Eventually, I graduated from Berklee and spent my time out of school doing various freelance gigs, which included composing/sound FX for several indie films, as well as helping to create some jingles for TV ads. Several months later, I landed here at Cakewalk as a Product Support Representative. I have been here for just about a year, and it has certainly been one of the most educational and gratifying experiences of my career.

Favorite Movie: Taxi Driver

Years @ Cakewalk: Just under a year

Instrument: Guitar, Bass, Piano, Vocals

Preferred Style of Music: Alternative, Rock, Electronic

Superpower (if you could have one): Flying

Favorite Bands: Radiohead, Queens of the Stone Age, Dave Tipper

Share

Meet the Bakers: Lance R

My love for music started at an early age singing and dancing with my sisters in our living room listening to The Beatles, Van Morrison, Bob Marley, and the Top Gun soundtrack on Vinyl. I found guitar or maybe it found me in middle school and I was immediately hooked, leaning songs from Nirvana, Bush, & Guns & Roses.

Through middle school I was grew more interested in guitar FX, computers and hi-fi stereo systems, and from there began recording my own originals & covers at a liberal arts school for grades 6-12 where I discovered (more…)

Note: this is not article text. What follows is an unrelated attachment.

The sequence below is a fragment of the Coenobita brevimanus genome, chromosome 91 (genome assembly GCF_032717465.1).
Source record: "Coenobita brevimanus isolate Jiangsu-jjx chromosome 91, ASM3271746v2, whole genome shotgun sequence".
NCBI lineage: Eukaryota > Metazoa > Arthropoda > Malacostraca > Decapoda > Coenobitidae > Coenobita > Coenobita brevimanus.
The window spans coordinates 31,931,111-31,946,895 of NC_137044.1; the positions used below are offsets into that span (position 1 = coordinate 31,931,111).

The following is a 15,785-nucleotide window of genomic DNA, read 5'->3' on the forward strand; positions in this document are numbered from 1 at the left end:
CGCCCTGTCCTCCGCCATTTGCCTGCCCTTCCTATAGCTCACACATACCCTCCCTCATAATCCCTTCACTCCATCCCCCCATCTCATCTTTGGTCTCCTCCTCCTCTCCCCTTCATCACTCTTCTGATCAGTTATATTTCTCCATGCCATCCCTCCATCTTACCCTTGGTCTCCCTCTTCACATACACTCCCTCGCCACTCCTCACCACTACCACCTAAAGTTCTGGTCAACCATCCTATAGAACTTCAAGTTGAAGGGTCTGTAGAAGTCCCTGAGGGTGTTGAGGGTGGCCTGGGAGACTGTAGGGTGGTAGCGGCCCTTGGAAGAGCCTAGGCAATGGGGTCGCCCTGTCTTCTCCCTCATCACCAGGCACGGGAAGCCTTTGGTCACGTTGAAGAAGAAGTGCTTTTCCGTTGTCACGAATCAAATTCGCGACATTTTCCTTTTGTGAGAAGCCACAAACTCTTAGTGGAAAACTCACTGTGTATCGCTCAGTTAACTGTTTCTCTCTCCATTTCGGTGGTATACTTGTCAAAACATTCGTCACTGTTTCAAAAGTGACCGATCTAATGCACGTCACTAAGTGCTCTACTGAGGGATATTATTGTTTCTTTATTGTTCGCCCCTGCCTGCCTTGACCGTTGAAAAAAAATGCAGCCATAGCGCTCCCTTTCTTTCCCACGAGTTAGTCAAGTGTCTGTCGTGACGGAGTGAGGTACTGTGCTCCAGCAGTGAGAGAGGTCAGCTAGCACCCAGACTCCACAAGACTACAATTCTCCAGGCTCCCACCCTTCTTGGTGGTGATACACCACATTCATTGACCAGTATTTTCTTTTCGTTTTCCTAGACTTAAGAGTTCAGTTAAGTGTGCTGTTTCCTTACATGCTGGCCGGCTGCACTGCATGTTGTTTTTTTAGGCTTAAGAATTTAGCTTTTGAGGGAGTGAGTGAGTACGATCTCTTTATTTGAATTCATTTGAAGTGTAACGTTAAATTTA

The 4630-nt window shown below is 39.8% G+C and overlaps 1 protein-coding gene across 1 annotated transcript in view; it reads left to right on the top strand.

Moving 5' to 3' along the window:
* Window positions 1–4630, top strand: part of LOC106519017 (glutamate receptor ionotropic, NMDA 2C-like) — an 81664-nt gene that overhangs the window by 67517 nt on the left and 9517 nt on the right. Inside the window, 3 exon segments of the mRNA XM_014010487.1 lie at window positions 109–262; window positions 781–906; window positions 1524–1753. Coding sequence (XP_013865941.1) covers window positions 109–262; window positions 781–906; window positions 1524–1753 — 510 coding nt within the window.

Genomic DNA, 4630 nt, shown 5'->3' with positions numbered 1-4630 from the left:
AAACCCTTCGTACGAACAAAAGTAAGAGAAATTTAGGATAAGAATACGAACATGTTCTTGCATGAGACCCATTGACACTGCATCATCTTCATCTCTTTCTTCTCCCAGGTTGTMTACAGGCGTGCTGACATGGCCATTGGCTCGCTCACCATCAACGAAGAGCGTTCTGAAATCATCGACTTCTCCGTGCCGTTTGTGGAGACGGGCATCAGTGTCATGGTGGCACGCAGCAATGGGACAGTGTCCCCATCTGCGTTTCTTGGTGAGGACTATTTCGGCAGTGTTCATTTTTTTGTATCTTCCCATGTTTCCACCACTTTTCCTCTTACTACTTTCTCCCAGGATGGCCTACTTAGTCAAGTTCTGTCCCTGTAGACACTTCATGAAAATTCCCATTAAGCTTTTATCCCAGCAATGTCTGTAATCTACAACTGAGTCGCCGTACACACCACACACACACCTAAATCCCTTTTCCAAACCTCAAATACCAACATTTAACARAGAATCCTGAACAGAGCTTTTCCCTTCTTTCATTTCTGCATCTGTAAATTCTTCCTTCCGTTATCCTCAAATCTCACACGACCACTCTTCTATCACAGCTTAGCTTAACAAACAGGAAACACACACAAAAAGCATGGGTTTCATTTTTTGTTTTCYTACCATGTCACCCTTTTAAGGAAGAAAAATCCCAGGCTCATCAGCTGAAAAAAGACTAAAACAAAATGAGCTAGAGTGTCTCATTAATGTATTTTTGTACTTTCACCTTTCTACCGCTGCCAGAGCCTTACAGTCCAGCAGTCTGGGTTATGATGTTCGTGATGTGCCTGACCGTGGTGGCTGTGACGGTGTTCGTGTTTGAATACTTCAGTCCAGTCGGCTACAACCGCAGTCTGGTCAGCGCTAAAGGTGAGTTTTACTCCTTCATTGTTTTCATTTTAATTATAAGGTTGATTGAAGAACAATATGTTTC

Share

Meet the Bakers: Dan Gonzalez

It was right about ninth grade when I first started getting into playing guitar. Before that I was all about the Clarinet until 8th grade – when I rebelled for a couple years and didn’t want anything to do with school band. It wasn’t until I entered my Junior year of highschool when I realized that there could be benefits to playing a wind instrument as well as a stringed. So, I joined a the choir, jazz, the string orchestra (upright bass), and directed the marching band during football season. (more…)

Share

Meet the Bakers: Tara Z

One of the catalysts for starting guitar lessons – me in the Gibson Showroom NYC without a clue how to play!

How did you get started with music?

I’ve actually always kind of fallen into the music scene somehow, which has felt very fortunate! In college I ended up working at the local record store, “The Sound Garden”, which was such an awesome environment to be in. Then when I moved to Boston I was hired to be Cakewalk’s Event Coordinator despite having no musical background.

The Original TLZ Photography

Since Gibson bought Cakewalk I’ve actually started playing guitar! Being surrounded by so many amazing instruments and tons of talented musicians is very inspiring (and also intimidating at times). I have only been playing for a couple months at this point, but being able to generate something that is mildly musical is so satisfying and therapeutic, it has become the driving force for wanting to continue to practice and improve!

I grew up in Rochester, NY but I have lived in Boston for 8 years. I have been at Cakewalk for 6 of those years and the friends I have made through Cakewalk are pretty close to what I would consider my Boston family. (more…)

Share